“Capitalism,” “corporations,” “consumerism,” “profits,” “advertising,” etc. – what feelings do all such words evoke? Sneeringly negative. (Just look at the comments on my 4/09 post, “The Business Ethic.”)
Wrong, wrong, wrong, says Howard Bloom’s book The Genius of the Beast. The “beast” is capitalism; Bloom argues that common ideas about it are all messed up, and provides a sort-of history of the world showcasing a better view.
This is a flawed book. A fair bit concerns how smart and successful Howard Bloom has been. And, when Bloom has an idea he thinks is cool, he likes to say it again. He likes to reiterate it. He likes to repeat it. He likes to hammer on it. And he likes to write in just that style. Done on practically every page, it becomes really annoying. The book’s organizational structure is a mystery. And it could have been far better at half its length.
Nevertheless, this book will repay putting up with. Bloom does present some important and uncommon ideas. In a nutshell, he holds that knee-jerk critiques of capitalism, consumerism, and so forth, fail to grasp what the market is all about. It runs on human emotion, and it feeds our emotions on such a deep level that we can’t even perceive it.
The essence of the market economy is exchange. John gives Mary something Mary values more, and in exchange Mary gives something John values more. It’s not a zero-sum situation with a winner and a loser; both gain. And it’s nonsense to think we are somehow manipulated into buying unnecessary things. The economy is grounded in deep psychological wants and needs that cannot be abolished. (All attempts at doing so, like Soviet Communism, proved catastrophically inhumane.)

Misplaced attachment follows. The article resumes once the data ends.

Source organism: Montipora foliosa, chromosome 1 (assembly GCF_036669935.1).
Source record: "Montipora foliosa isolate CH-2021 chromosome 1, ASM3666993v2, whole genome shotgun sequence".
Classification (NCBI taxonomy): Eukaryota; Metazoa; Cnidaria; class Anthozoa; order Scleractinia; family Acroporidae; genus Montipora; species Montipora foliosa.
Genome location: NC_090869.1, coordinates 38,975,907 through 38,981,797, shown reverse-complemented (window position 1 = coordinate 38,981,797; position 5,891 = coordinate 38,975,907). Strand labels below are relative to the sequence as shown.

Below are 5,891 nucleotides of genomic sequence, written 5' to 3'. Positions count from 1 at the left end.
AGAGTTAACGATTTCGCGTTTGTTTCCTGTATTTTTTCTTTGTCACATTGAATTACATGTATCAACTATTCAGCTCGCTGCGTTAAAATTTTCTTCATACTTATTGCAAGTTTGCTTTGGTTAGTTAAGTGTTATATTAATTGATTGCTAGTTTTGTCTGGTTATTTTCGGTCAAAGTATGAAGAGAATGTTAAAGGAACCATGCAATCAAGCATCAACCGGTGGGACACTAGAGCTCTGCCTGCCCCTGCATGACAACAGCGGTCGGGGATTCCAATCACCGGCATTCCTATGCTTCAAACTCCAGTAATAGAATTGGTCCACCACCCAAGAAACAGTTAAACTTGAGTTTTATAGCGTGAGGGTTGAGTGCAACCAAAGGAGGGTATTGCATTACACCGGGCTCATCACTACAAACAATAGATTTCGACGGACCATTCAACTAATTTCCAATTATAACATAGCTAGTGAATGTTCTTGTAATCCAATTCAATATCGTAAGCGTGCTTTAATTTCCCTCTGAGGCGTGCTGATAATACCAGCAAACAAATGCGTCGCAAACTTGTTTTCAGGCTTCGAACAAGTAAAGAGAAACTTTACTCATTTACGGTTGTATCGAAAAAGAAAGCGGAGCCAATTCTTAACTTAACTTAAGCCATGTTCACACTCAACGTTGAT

One of those key needs is for identity — a huge part of “consumerism.” It comes down to an assertion of self-identity within one’s social milieu which, since we are the most social of animals, tends to be central to one’s life.
We also hunger for novelty. The mind of, say, a cat, is very simple; of a person, very much not. Without regular stimulation we go bonkers. (That’s why “solitary confinement” is so punishing; see also the preceding paragraph). So a further big part of consumerism is striving for novelty.
The sex drive is also very important, and lies behind a lot of human behavior. These are all just some elemental aspects of the human psyche; it’s who we are.
Now, you might consider these human traits embarrassments, and still sneer at what you deem our pathetic efforts to feed them. But here is the kicker, which Bloom also rams home: the effect of all this has been fantastic for humankind. Sometimes the most seemingly trivial and frivolous consumerist things turn out to have, down the road, enormous impacts on human life. Like soap. It’s precisely because we have those deep psychological drives, and the motivation to feed them, with market economics as the vehicle, that we have achieved long lives of comparative health and comfort and pleasure — whereas previously life was (as Hobbes put it) “solitary, poor, nasty, brutish, and short.”
Bloom recognizes that capitalism has its downsides, its atrocities; but that shouldn’t blind us to its overwhelmingly greater benefits. And yes, some lives today are still nasty, brutish, and short. Capitalism is often blamed. But in truth poverty is not the result of capitalism; it’s the result of insufficient free market capitalism. Bloom shows how capitalism is good for human values – especially for the world’s downtrodden.
Yet still we hear calls for ditching it in favor of some (unspecified) different system – as though we could make human beings something completely different. What foolishness. Again, the essence of the free market system is exchange. Does it make any kind of sense to talk of doing away with this? And the universal human drive for self-advancement renders unworkable all “sharing society” notions. Capitalism’s sanctimonious critics haven’t got a clue for an alternative that wouldn’t destroy everything we’ve achieved in the last 10,000 years and throw us all back to lives nasty, brutish, and short.